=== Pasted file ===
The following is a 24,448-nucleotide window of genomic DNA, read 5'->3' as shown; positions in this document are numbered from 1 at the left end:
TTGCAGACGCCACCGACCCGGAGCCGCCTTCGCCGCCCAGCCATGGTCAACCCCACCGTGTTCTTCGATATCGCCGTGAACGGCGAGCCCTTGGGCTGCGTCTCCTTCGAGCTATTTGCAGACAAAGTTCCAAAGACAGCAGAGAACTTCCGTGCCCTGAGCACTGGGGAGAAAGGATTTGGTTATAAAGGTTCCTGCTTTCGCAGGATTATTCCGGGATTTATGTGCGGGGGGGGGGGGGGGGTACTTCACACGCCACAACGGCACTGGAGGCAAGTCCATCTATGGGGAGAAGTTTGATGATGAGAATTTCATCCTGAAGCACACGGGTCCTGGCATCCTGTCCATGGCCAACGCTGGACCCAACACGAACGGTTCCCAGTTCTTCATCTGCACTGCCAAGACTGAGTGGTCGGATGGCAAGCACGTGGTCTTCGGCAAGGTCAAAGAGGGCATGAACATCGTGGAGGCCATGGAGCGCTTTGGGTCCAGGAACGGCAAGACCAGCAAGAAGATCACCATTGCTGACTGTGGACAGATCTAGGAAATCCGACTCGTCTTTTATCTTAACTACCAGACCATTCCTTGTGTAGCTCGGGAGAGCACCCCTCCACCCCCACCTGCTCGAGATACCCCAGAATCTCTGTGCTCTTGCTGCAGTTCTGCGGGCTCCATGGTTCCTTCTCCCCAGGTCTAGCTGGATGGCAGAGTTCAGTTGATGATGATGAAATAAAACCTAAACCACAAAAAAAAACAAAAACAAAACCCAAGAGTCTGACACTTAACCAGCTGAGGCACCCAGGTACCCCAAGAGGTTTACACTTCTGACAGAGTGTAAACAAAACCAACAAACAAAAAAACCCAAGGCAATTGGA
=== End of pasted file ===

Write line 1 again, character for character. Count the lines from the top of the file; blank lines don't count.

The following is a 24,448-nucleotide window of genomic DNA, read 5'->3' as shown; positions in this document are numbered from 1 at the left end: